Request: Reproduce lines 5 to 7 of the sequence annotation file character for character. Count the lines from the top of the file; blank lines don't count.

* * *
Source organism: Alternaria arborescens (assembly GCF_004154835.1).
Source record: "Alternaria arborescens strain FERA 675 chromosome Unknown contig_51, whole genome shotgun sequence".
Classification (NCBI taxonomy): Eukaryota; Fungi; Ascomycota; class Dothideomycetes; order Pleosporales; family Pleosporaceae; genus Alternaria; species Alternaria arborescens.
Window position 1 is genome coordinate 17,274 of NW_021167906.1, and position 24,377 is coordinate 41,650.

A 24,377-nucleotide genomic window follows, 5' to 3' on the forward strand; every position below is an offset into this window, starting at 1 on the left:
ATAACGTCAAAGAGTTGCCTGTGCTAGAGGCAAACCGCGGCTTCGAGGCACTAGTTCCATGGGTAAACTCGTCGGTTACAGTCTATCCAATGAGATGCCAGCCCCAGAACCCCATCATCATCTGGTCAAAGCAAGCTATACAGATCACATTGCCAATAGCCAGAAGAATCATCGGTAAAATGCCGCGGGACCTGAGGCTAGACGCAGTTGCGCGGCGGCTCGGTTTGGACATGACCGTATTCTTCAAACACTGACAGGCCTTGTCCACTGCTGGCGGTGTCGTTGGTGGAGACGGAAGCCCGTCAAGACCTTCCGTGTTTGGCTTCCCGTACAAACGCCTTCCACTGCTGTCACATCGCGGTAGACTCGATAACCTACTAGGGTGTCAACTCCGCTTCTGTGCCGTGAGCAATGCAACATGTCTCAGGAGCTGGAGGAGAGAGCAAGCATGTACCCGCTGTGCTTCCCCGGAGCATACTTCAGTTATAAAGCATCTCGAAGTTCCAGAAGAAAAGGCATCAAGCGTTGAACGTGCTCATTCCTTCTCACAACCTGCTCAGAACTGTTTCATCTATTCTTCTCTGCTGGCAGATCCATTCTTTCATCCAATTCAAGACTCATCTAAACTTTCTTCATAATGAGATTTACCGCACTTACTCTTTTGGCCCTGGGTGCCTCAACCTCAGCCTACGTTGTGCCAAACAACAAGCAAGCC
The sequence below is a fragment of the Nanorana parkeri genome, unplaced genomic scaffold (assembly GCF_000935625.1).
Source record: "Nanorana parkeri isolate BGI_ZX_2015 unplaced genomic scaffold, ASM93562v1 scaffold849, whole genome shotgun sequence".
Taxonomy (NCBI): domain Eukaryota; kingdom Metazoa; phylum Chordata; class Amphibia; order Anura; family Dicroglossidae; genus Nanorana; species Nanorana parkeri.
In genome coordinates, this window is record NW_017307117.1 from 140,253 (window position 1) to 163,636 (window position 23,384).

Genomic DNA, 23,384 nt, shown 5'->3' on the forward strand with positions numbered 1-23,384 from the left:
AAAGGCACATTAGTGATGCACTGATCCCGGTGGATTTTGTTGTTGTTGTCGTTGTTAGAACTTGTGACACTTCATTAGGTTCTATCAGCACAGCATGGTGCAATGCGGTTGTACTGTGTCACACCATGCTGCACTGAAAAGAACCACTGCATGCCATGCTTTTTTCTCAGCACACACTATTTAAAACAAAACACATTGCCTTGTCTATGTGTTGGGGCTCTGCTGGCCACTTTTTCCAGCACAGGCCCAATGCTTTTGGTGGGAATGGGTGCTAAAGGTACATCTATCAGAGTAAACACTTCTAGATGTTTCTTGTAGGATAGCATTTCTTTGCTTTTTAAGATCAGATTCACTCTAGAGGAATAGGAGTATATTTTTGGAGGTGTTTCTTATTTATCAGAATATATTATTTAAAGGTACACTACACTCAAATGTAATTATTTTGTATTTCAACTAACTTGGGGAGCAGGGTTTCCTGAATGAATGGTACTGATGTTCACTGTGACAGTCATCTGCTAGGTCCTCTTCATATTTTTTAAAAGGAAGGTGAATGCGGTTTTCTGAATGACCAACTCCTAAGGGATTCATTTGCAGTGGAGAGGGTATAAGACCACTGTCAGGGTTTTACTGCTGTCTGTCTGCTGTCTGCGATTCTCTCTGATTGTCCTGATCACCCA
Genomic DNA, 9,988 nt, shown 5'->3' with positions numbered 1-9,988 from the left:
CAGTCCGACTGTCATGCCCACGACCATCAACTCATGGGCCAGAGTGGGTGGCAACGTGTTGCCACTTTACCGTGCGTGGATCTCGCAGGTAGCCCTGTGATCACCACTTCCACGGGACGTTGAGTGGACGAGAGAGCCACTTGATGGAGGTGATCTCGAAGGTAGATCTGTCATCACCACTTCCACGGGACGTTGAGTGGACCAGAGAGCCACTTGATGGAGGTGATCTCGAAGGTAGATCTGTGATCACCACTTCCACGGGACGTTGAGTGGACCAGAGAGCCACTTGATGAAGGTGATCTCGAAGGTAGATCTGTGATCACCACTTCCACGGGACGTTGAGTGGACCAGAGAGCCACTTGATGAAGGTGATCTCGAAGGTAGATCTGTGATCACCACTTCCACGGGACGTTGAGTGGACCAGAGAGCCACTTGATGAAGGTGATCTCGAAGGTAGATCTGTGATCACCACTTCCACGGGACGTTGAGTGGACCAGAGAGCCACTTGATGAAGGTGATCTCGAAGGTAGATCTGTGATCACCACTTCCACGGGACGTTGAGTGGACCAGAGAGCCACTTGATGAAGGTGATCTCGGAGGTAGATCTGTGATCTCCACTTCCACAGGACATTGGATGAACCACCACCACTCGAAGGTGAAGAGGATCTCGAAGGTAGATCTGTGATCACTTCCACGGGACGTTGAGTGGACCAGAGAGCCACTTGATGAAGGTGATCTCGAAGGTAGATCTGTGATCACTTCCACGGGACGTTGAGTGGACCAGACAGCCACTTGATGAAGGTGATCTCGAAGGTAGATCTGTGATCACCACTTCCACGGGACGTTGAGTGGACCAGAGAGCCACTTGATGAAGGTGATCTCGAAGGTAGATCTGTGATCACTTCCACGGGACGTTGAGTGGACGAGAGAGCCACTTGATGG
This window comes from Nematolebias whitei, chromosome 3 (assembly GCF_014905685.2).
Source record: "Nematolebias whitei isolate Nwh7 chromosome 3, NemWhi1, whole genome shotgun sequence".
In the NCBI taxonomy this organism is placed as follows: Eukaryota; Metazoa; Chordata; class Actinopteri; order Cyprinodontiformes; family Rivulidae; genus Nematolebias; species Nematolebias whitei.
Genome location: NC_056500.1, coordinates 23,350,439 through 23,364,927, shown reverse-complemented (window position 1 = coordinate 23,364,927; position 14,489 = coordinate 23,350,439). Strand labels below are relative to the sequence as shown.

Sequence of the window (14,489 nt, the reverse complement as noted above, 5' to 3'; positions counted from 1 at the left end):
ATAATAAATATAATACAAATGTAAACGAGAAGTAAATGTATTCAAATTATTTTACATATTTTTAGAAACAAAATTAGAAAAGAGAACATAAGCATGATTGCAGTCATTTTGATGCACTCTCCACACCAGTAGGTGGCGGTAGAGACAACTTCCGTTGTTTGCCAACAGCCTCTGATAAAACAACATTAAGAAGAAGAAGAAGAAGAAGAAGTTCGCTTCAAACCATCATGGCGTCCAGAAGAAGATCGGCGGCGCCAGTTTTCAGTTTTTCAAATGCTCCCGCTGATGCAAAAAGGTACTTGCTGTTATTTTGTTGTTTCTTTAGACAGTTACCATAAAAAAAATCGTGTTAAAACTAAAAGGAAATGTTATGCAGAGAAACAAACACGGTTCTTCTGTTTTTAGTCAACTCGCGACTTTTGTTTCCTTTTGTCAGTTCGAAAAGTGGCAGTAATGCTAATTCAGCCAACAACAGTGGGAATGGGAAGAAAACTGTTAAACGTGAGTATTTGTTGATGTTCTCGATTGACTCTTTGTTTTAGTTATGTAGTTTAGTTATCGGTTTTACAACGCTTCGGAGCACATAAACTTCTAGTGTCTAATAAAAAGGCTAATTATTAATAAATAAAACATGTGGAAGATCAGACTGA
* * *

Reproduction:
A 24,377-nucleotide genomic window follows, 5' to 3' on the forward strand; every position below is an offset into this window, starting at 1 on the left:
ATAACGTCAAAGAGTTGCCTGTGCTAGAGGCAAACCGCGGCTTCGAGGCACTAGTTCCATGGGTAAACTCGTCGGTTACAGTCTATCCAATGAGATGCCAGCCCCAGAACCCCATCATCATCTGGTCAAAGCAAGCTATACAGATCACATTGCCAATAGCCAGAAGAATCATCGGTAAAATGCCGCGGGACCTGAGGCTAGACGCAGTTGCGCGGCGGCTCGGTTTGGACATGACCGTATTCTTCAAACACTGACAGGCCTTGTCCACTGCTGGCGGTGTCGTTGGTGGAGACGGAAGCCCGTCAAGACCTTCCGTGTTTGGCTTCCCGTACAAACGCCTTCCACTGCTGTCACATCGCGGTAGACTCGATAACCTACTAGGGTGTCAACTCCGCTTCTGTGCCGTGAGCAATGCAACATGTCTCAGGAGCTGGAGGAGAGAGCAAGCATGTACCCGCTGTGCTTCCCCGGAGCATACTTCAGTTATAAAGCATCTCGAAGTTCCAGAAGAAAAGGCATCAAGCGTTGAACGTGCTCATTCCTTCTCACAACCTGCTCAGAACTGTTTCATCTATTCTTCTCTGCTGGCAGATCCATTCTTTCATCCAATTCAAGACTCATCTAAACTTTCTTCATAATGAGATTTACCGCACTTACTCTTTTGGCCCTGGGTGCCTCAACCTCAGCCTACGTTGTGCCAAACAACAAGCAAGCC
The sequence below is a fragment of the Nanorana parkeri genome, unplaced genomic scaffold (assembly GCF_000935625.1).